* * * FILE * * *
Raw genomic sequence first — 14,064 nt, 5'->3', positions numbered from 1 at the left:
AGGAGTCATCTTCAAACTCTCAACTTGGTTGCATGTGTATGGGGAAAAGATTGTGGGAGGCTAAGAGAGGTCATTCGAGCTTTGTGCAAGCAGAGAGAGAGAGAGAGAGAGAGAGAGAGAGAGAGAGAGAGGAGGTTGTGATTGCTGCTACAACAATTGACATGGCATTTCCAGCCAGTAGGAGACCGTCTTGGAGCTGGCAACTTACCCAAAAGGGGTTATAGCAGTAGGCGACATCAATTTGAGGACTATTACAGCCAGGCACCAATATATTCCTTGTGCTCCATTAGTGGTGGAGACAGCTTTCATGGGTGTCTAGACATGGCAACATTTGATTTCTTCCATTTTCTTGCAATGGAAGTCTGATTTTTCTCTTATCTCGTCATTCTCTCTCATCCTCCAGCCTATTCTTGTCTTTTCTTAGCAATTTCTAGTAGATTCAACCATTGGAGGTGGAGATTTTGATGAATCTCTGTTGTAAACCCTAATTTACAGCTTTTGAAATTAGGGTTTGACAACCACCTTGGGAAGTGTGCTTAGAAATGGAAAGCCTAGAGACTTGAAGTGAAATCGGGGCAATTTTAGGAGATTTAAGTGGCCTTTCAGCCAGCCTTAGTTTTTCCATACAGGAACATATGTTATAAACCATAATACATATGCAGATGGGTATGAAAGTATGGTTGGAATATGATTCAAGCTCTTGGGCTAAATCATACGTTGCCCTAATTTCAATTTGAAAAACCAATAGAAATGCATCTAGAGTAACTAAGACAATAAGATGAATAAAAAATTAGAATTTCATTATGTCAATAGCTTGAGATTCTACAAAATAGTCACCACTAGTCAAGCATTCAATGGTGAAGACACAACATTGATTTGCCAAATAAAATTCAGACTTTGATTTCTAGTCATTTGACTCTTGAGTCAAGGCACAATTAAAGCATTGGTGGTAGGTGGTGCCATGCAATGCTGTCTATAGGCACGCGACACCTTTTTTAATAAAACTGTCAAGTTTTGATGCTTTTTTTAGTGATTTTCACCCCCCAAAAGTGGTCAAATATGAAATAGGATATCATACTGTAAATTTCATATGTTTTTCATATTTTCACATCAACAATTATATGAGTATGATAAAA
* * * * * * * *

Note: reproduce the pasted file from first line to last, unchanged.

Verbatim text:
Raw genomic sequence first — 14,064 nt, 5'->3', positions numbered from 1 at the left:
AGGAGTCATCTTCAAACTCTCAACTTGGTTGCATGTGTATGGGGAAAAGATTGTGGGAGGCTAAGAGAGGTCATTCGAGCTTTGTGCAAGCAGAGAGAGAGAGAGAGAGAGAGAGAGAGAGAGAGAGAGAGGAGGTTGTGATTGCTGCTACAACAATTGACATGGCATTTCCAGCCAGTAGGAGACCGTCTTGGAGCTGGCAACTTACCCAAAAGGGGTTATAGCAGTAGGCGACATCAATTTGAGGACTATTACAGCCAGGCACCAATATATTCCTTGTGCTCCATTAGTGGTGGAGACAGCTTTCATGGGTGTCTAGACATGGCAACATTTGATTTCTTCCATTTTCTTGCAATGGAAGTCTGATTTTTCTCTTATCTCGTCATTCTCTCTCATCCTCCAGCCTATTCTTGTCTTTTCTTAGCAATTTCTAGTAGATTCAACCATTGGAGGTGGAGATTTTGATGAATCTCTGTTGTAAACCCTAATTTACAGCTTTTGAAATTAGGGTTTGACAACCACCTTGGGAAGTGTGCTTAGAAATGGAAAGCCTAGAGACTTGAAGTGAAATCGGGGCAATTTTAGGAGATTTAAGTGGCCTTTCAGCCAGCCTTAGTTTTTCCATACAGGAACATATGTTATAAACCATAATACATATGCAGATGGGTATGAAAGTATGGTTGGAATATGATTCAAGCTCTTGGGCTAAATCATACGTTGCCCTAATTTCAATTTGAAAAACCAATAGAAATGCATCTAGAGTAACTAAGACAATAAGATGAATAAAAAATTAGAATTTCATTATGTCAATAGCTTGAGATTCTACAAAATAGTCACCACTAGTCAAGCATTCAATGGTGAAGACACAACATTGATTTGCCAAATAAAATTCAGACTTTGATTTCTAGTCATTTGACTCTTGAGTCAAGGCACAATTAAAGCATTGGTGGTAGGTGGTGCCATGCAATGCTGTCTATAGGCACGCGACACCTTTTTTAATAAAACTGTCAAGTTTTGATGCTTTTTTTAGTGATTTTCACCCCCCAAAAGTGGTCAAATATGAAATAGGATATCATACTGTAAATTTCATATGTTTTTCATATTTTCACATCAACAATTATATGAGTATGATAAAA